Originally Posted by Graham
(I'm not quite sure what you're saying here. Forgive me if I've misunderstood.)
You're right that given the jury's statement that's what they should have done. But it seems clear to me from Hogan's interview that whether or not Apple had sufficient stock didn't figure in their final calculation.
I was talking about this quote:
However, Hogan said Apple's damages demand of up to $2.75 billion were "extraordinarily high," partly because it was unclear whether Apple had enough component supply to sell more phones even if it had wanted to.
Apple's damages expert testified that Samsung earned margins of roughly 35.5 percent on the products at issue in the lawsuit, on $8.16 billion in revenue. However, Hogan said they thought Apple's percentage did not properly take into account many other costs identified by Samsung.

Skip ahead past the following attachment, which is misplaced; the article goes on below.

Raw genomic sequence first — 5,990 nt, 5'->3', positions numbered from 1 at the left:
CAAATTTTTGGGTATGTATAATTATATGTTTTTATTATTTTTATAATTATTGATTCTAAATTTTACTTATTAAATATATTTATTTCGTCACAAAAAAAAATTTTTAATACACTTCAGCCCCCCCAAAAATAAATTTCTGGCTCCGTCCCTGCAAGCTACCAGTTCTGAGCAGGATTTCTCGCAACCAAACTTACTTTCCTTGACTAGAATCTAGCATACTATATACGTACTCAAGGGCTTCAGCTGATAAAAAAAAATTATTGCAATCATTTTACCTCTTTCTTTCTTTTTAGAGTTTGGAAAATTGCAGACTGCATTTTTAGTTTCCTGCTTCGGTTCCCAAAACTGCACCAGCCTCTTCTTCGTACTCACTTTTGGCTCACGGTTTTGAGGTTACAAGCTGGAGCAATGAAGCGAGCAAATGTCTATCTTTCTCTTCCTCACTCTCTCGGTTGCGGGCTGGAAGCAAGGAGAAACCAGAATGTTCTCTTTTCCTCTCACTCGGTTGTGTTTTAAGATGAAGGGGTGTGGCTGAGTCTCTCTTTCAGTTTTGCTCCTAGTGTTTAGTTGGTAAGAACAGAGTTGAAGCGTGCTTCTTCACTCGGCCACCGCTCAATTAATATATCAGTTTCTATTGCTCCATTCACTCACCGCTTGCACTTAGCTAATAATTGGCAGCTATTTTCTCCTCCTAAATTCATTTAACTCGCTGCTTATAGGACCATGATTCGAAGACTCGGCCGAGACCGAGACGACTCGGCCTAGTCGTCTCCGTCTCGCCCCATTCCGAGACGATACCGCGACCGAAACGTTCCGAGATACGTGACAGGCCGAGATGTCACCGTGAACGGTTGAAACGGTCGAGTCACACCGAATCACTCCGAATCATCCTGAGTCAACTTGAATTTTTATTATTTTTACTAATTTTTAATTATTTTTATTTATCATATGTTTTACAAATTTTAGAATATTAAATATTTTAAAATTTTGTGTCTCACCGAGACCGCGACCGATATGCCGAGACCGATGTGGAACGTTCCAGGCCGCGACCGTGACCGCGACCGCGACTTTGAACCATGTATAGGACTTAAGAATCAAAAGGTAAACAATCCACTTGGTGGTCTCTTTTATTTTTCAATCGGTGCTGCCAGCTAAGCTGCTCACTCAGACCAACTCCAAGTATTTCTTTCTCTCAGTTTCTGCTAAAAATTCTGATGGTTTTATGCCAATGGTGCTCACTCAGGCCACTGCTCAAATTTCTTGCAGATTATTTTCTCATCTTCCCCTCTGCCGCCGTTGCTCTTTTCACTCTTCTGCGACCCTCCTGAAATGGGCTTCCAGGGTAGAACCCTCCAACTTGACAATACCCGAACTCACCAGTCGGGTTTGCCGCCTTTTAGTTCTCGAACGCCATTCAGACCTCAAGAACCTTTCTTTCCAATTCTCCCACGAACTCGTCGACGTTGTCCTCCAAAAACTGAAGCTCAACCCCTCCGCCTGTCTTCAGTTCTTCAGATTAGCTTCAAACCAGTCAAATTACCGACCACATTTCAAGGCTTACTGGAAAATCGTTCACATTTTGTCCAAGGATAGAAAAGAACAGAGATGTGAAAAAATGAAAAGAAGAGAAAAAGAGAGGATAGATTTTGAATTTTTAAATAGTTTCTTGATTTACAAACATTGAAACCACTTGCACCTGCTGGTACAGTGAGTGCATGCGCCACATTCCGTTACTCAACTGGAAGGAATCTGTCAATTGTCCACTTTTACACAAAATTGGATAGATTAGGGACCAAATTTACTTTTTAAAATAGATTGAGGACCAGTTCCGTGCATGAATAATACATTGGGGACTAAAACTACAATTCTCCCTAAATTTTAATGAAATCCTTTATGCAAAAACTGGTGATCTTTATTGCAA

Samsung's damages expert testified the margin should be closer to 12 percent, and the jury picked a number slightly above that, Hogan said.
"We wanted to make sure the message we sent was not just a slap on the wrist," Hogan said. "We wanted to make sure it was sufficiently high to be painful, but not unreasonable."
The jury considered that the value requested by Apple doesn't take some costs into account, and decided for some unspecified reason to ignore the value estimated by Samsung, instead they went with their experience above the facts presented (what you quoted in post #35). And then, despite the fact that according to the instructions they were supposed to offer compensation for the loss of revenue, they disregarded the fact that Apple's losses are lower by the limitations of the stock.